The whole thing could cost up to £106bn, according to a widely leaked government review.
An inquiry led by former HS2 Ltd chairman Doug Oakervee reportedly found there is “considerable risk” that the high-speed rail project’s cost will rise by up to 20 per cent beyond the £81bn to £88bn range set out in a report by current HS2 chairman Allan Cook just four months ago.
Transport secretary Grant Shapps has been asked about it this morning, and about the initial work already done.
“Nothing would be wasted whatever the outcome,” he said of work done in stations and other upgrades to the rail network.
Asked for his view on whether HS2 should be scrapped, Shapps said: “Quite simply, [the decision] needs to be fact-based. I asked Doug Oakervee to do the report, and I said to him: ‘Give me the facts’ … I’ve always approached this from a relatively neutral point of view.”
He said a final decision whether to continue would be made “very shortly”.
Nandy complains about hustings format to Labour’s general secretary
Labour leadership hopeful Lisa Nandy is said to have written to general secretary Jennie Formby to complain about the format for the Labour leadership hustings event – which only allowed candidates 40 seconds to respond.
Jess Phillips criticised it in her comment piece for the Guardian, saying: “To answer any question in 40 seconds is ridiculous. If it were possible to sum up, for example, an economic plan or an industrial strategy in 40 seconds, one wonders why they are actually hundreds of pages long. What a ridiculous farce.”
The Labour-supporting pundit and broadcaster Paul Mason, who has backed Keir Starmer in the contest, also has problems with it – complaining that it favours Rebecca Long-Bailey.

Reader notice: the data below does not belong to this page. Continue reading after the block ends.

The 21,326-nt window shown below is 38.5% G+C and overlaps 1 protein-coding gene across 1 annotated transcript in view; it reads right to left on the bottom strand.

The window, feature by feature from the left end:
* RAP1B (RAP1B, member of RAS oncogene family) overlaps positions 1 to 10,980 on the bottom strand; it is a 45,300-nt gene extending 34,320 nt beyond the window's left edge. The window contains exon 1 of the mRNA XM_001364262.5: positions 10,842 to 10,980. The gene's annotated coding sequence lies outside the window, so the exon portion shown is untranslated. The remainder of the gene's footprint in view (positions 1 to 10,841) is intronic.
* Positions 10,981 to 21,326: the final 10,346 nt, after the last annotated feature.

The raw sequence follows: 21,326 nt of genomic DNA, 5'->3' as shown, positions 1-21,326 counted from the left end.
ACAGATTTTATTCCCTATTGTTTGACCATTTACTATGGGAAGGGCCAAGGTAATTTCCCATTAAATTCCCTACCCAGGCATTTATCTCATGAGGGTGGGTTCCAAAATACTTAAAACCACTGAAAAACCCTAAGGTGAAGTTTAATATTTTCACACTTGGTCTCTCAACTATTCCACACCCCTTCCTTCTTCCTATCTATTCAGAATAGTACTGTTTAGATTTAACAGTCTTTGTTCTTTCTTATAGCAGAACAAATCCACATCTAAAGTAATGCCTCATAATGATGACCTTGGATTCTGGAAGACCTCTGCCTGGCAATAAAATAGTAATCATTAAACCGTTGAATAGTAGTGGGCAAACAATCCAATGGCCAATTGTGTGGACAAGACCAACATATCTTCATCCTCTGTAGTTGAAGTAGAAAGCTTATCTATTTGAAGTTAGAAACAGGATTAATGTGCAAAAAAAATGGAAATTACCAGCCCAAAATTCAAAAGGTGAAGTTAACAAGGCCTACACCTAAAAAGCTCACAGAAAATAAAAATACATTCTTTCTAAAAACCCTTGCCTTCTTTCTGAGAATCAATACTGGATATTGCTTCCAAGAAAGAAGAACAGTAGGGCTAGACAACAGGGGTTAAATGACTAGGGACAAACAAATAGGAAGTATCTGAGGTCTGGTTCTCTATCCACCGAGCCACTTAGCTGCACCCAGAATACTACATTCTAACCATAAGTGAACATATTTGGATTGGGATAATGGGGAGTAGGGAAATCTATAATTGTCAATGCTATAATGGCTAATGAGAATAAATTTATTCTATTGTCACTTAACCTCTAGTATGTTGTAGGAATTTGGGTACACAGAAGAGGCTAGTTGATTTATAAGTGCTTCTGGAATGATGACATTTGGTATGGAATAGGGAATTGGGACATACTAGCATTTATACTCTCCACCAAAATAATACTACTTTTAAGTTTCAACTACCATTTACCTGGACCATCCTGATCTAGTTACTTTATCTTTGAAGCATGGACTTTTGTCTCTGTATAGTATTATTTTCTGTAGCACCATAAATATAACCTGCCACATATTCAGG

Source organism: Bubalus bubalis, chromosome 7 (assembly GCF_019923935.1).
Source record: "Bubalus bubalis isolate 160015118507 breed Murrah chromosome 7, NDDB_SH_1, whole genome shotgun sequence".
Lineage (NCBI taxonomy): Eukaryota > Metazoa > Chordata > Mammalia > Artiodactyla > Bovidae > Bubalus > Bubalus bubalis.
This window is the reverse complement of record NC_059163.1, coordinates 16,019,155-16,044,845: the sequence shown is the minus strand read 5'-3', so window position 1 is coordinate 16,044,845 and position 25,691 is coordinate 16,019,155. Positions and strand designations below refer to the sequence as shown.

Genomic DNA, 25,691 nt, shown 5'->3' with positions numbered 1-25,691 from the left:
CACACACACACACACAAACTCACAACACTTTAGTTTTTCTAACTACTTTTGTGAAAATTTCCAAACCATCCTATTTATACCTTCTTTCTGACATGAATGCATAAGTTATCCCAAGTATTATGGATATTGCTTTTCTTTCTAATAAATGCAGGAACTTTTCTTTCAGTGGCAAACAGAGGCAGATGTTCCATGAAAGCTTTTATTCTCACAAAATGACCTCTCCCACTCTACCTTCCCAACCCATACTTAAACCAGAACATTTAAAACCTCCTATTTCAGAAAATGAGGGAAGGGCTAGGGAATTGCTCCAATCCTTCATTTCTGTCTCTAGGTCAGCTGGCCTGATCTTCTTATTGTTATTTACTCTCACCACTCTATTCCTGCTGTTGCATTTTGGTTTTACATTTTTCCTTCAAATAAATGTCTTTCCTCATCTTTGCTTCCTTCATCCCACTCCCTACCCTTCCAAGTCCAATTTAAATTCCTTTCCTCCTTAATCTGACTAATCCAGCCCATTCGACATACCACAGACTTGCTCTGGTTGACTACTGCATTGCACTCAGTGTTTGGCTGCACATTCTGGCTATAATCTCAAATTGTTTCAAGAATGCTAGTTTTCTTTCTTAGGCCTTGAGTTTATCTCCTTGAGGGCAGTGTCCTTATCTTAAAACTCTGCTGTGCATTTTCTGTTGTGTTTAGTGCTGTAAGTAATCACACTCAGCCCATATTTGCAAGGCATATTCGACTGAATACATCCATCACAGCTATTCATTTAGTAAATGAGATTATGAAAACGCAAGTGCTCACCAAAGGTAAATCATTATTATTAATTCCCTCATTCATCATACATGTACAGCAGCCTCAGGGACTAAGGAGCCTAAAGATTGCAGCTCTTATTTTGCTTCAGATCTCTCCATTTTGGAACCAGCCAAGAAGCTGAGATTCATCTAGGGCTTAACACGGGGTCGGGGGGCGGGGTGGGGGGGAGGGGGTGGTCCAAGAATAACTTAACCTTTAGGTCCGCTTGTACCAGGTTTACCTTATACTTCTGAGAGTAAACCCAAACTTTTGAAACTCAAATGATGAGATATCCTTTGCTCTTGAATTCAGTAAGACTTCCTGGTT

“The format of the Labour hustings looks stacked in favour of the existing machine, which backs RLB. It stifles honesty … and puts the party machine in charge of the debate agenda. Change it now.”
Post-Brexit immigration will put ‘people before passports’, says Boris Johnson
There has been plenty of criticism of the government proposals to bring in tough restrictions on lowed-skilled migrants from the EU at the end of this year.
But the prime minister has claimed the UK’s post-Brexit immigration system will put “people before passports”, as he made a pitch for improved business links with Africa.
At the UK-Africa Investment Summit in London Johnson said: “Our system is becoming fairer and more equal between all our global friends and partners, treating people the same, wherever they come from.
“By putting people before passports we will be able to attract the best talent from around the world, wherever they may be.”
Release the Russia report, Boris Johnson is told
The SNP’s leader at Westminster Ian Blackford has written to Boris Johnson demanding his government publishes the report into alleged Russian interference in UK politics.
Calling Russian interference in elections “widespread and well documented”, Blackford told the prime minister in his letter: “There is no need for delay.”
He urged the government to appoint members of the intelligence and security committee so the report could then finally be released.
He added: “If this report, as you have recently claimed, shows that Russia has never interfered in any democratic event in the UK then it is inexplicable that you chose not to restore public trust and publish this report before the 2019 general election.”
UK will stop aid money to countries supporting coal